The Boston College Chronicle
By Rosanne Pellegrini
Published: March 26, 2015
His appearance, sponsored by Fiction Days, the Lowell Humanities Series and African and African Diaspora Studies, will include an informal Q&A session with students and faculty in the English Department and African and African Diaspora Studies. That evening, he will give a public lecture, “Politics and Aesthetics in Literature,” at 7 p.m. in Gasson 100.
“Dinaw Mengestu is a novelist of great power whose subjects are both timely and universal,” said Professor of English Elizabeth Graver. “He writes about college campuses, the young and old, about love, revolution and the longing for justice. He writes about Ethiopia, Uganda, the American Midwest, New York, Washington, DC. He once said that novels ‘exist to complicate and expand upon our understanding of the world.’
“This is something his own novels – so full of both depth and reach – have done for me in profound ways,” she added. “My hope is that students of literature, creative writing, and African and African Diaspora Studies will find similar inspiration in his books and visit.”
Since his bestselling 2007 debut novel, The Beautiful Things That Heaven Bears, Mengestu’s work has earned him prestigious accolades, such as the Guardian First Book Award, the National Book Foundation’s “5 Under 35” designation, and a 2012 MacArthur Fellowship.
Born in 1978 in Addis Ababa, Ethiopia, he immigrated to the United States at age two with his mother and sister to join his father, who had fled Ethiopia during the Red Terror. A graduate of Georgetown University and Columbia University’s MFA program in fiction, he was the recipient of a 2006 fellowship in fiction from the New York Foundation for the Arts.
In his first and two subsequent novels, How to Read the Air and All Our Names, Mengestu channels the formation of identity as connected to the immigrant experience.
“All three of Dinaw Mengestu’s novels are about people who, for various reasons, come to this country and fashion new lives,” wrote Malcolm Jones in the New York Times Sunday Book Review.
But “while questions of race, ethnicity and point of origin do crop up repeatedly, they are merely his raw materials, the fuel with which he so artfully — but never didactically — kindles disruptive, disturbing stories exploring the puzzles of identity, place and human connection.”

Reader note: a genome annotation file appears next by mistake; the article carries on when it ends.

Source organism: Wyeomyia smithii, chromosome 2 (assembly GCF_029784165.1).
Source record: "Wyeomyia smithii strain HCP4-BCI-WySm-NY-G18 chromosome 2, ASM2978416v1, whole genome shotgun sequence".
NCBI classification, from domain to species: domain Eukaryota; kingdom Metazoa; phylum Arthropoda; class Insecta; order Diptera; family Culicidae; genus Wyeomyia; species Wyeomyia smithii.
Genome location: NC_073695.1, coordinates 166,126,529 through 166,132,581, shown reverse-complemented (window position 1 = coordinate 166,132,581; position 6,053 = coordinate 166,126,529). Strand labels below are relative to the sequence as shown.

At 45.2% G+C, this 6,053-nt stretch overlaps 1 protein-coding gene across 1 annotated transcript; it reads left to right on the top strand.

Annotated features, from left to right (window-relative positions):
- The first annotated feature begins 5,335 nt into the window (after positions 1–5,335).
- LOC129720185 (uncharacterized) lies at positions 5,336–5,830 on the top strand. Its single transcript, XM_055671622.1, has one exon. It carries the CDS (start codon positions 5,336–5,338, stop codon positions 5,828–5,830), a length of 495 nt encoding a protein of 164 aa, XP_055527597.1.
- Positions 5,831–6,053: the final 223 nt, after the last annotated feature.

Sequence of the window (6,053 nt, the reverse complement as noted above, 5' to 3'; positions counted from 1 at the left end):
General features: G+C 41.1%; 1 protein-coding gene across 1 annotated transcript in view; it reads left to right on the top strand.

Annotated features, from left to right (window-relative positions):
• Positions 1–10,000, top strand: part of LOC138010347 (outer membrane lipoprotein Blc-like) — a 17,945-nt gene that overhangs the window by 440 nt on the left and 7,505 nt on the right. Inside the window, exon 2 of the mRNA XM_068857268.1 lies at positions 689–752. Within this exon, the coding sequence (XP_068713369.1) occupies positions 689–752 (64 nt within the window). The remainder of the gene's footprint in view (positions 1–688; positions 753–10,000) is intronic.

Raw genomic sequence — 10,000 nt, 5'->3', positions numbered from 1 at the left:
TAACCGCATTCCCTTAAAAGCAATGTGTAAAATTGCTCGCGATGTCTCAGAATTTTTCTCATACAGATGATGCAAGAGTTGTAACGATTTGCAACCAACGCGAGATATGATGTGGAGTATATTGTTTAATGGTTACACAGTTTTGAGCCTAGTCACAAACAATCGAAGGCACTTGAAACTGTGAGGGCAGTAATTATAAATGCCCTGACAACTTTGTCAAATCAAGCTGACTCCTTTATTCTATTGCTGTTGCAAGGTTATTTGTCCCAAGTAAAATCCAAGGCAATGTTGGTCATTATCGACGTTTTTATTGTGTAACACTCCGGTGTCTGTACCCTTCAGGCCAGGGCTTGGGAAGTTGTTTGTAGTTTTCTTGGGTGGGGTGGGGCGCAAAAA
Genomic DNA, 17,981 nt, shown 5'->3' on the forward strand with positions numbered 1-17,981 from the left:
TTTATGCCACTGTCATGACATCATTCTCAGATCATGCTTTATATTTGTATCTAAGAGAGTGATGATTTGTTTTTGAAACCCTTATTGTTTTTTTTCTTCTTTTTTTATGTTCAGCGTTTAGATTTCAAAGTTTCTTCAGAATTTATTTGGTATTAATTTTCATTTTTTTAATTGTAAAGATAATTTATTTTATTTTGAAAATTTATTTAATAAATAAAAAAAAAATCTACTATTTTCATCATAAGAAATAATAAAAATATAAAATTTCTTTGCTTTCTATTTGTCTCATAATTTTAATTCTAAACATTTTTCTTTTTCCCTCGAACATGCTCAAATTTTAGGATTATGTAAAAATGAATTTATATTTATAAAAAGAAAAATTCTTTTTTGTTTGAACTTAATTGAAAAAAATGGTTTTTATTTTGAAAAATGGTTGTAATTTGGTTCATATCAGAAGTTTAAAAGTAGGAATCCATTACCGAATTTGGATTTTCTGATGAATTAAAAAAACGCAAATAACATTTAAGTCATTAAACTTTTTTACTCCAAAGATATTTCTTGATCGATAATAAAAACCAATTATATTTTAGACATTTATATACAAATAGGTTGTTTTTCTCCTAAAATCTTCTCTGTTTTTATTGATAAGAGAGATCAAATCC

Mengestu’s novels and nonfiction pieces, according to the MacArthur Foundation, “open a window into the little-explored world of the African diaspora in America. He composes tales distilled from the experience of immigrants whose memories are permanently seared by escape from violence in their homelands.”
In an interview with Deutsche Welle (Germany’s international broadcaster), he described his novels as “very closely related, not necessarily because the characters or the settings are the same, but because the ideas are similar and revolve around dislocation. What is it like to lose the things that you value most in your life, your family, your country, your friends? What happens to the person who has lost those things; how do they rebuild themselves?”
Mengestu has written for Rolling Stone and Harper’s, among many other prominent publications, holds the Lannan Chair of Poetics at Georgetown University, and is on the faculty of Brooklyn College.
His most recent novel, All Our Names, set in the American Midwest, alternates between narrators Isaac (an African exchange student) and Helen (an American social worker assigned to work with him), and interweaves disparate tales of naming, loving and belonging.
“Mengestu’s depictions of the loss of culture, community, and landscape endured by immigrants in America are broadening the thematic concerns and voices encompassed by the American novel,” according to the MacArthur Foundation.
For more on Mengestu’s public lecture at BC, see www.bc.edu/lowell.